By Steve Dunn
Beans, beans the magical fruit, the more you eat the more you…..
I don’t need to complete the rest of that limerick for you now, do I?
I didn’t think so.
The fact is, that little ditty is burned into the minds of most kids by the time they’re ten years old, and may go a long way toward explaining why so many people have an aversion to eating beans. Let’s face it, the social implications of a poorly timed meal rich with beans can be staggering, especially for folks who don’t eat them as a normal part of their diet. You see, our bodies tend to adjust over time to the gas producing effects of beans, lessening their impact on our digestive tracts the more that we eat them. This is a good thing, because as an inexpensive source of protein that is low in fat and high in fiber and nutrients, we should all be cooking with, and eating more beans.
What is it about beans that make them so famously flatulent anyway? Beans are rich in fiber and resistant starches called “oroligosaccharides”. These carbohydrates cannot be digested by enzymes found in the small intestine alone, so they are passed to the large intestine where they are broken down by a process called bacterial fermentation. The majority of our flatulence is a result of this fermentation. Apparently, as the body becomes more conditioned to this type of fermentation it becomes more efficient at it and produces less gas in the process. Hey, I’m no doctor but I love beans both for the flavor and texture they bring to dishes as well as for their terrific health benefits…gas be damned. If you’re with me let’s get cooking, shall we?
Saveur Magazine recently ran a recipe similar to this one and it immediately caught my eye. Theirs was a non-pasta version of the Italian classic, Orechietti with Italian Sausage and Rapini (broccoli rabe), one of my all-time favorite pasta dishes. Their twist was quite true to the original in flavor, but was made more stew-like by substituting beans for the pasta and cooking with enough water to create a lovely stock.
In my version I’ve taken their dish a step further by introducing some great local ingredients in the form of some fresh Gaspar’s Chorizo made in Dartmouth, MA as a substitute for the Italian sausage, and some beautiful dried heirloom beans from Baer’s Best Beans of South Hamilton, MA. (Baer’s actually grow their beans at Lover’s Brook Farm in S. Berwick, ME.). I also added a liberal amount of rosemary and some preserved lemon to infuse the dish with subtle middle-eastern flavors. If you’ve never cooked with preserved lemons before, you should. I make mine with dried chilies and coriander seeds and they add an unmistakable, yet nuanced contribution here. If you don’t have any handy the dish can certainly be made without, but if you’re at all curious, then use this recipe as an excuse to make up a batch and give them a whirl, they will change the way you cook, I promise. You can find my recipe for preserved lemons at my food blog “Oui, Chef”.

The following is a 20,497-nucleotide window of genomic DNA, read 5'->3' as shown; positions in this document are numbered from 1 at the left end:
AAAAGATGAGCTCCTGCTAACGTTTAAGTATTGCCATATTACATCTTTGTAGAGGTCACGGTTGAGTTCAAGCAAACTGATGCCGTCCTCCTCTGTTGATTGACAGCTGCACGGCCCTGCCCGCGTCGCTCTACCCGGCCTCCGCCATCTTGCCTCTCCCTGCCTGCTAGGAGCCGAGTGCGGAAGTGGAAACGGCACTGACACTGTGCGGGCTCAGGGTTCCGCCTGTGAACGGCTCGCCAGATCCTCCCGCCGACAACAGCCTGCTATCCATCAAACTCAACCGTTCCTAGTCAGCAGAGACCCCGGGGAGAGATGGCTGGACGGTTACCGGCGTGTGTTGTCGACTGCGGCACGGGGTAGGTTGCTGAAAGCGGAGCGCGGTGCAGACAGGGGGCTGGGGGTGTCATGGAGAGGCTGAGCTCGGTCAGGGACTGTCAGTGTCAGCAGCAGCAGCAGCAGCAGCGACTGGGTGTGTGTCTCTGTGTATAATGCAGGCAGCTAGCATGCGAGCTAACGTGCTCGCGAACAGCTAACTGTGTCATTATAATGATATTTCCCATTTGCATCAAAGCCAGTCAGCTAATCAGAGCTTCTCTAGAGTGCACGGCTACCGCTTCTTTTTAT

Heirloom Beans with Chorizo and Rapini
2 tbsp. extra-virgin olive oil
1 1/2 lb. fresh Gaspar’s chorizo sausage
2 medium yellow onion, peeled and chopped
2 large carrots, peeled and chopped
6 cloves garlic, peeled and minced
3 sprigs fresh rosemary, leaves finely minced
1 cup dried Baer’s cannellini beans, soaked overnight then drained **
1 cup dried Baer’s black turtle beans, soaked overnight then drained **
2 bunches broccoli rabe, trimmed, stems peeled, cut into 2” lengths
1/2 preserved lemon, diced (rind and peel only – lemon flesh removed)
Salt and freshly ground black pepper to taste
** I had just one cup of each of the beans in my pantry so that is what I used here, feel free to use just one or the other, or an entirely different bean if you prefer.
1. Heat oil in a large skillet over medium-high heat, add chorizo to the pan breaking it up into small chunks with the back of a wooden spoon, and cook, browning on all sides, for about 15 minutes. Remove sausage from pan, and set aside.
2. Reduce heat to medium-low, add onions, and cook until soft, about 20 minutes. Add carrots, and cook, stirring occasionally, for 10 minutes. Add garlic and rosemary and cook for 2 minutes more.
3. Return sausage to skillet. Add beans and enough water to cover, about 6 cups. Bring to a boil over high heat, cover, reduce heat to medium-low, and cook until beans are just tender, about 40 minutes. Uncover, increase heat to medium-high, and reduce liquid by half, about 10 minutes.
4. Meanwhile, set a large pot of salted water over high heat and bring to a boil. Fill a large bowl with water and ice. Add broccoli rabe to the boiling, salted water and blanch for 2 minutes (working in batches). Remove blanched broccoli rabe to ice water bath to cool completely.
5. When ready to serve, drain the blanched broccoli rabe and add it to the pan with the sausage and beans and gently heat to warm through. Add the diced preserved lemon and season to taste with salt and pepper, then transfer to a large bowl and serve.
Cheers – Steve
Some years ago Steven Dunn indulged his long held passion for cooking by moving to France to study the culinary arts and immerse in all things French. He earned “Le Grande Diplome” from Le Cordon Bleu, studied also at The Ritz Escoffier and Lenotre cooking schools, and completed the course offerings of the famed Bordeaux L’Ecole du Vin.
His “Oui, Chef” blog chronicles his experience of spending time in the kitchen along with his kids. While he teaches them how to cook, he hopes to encourage other families to follow his example to prepare nourishing and creative meals at home as well. Follow Steve’s cooking exploits at www.ouichefnetwork.com.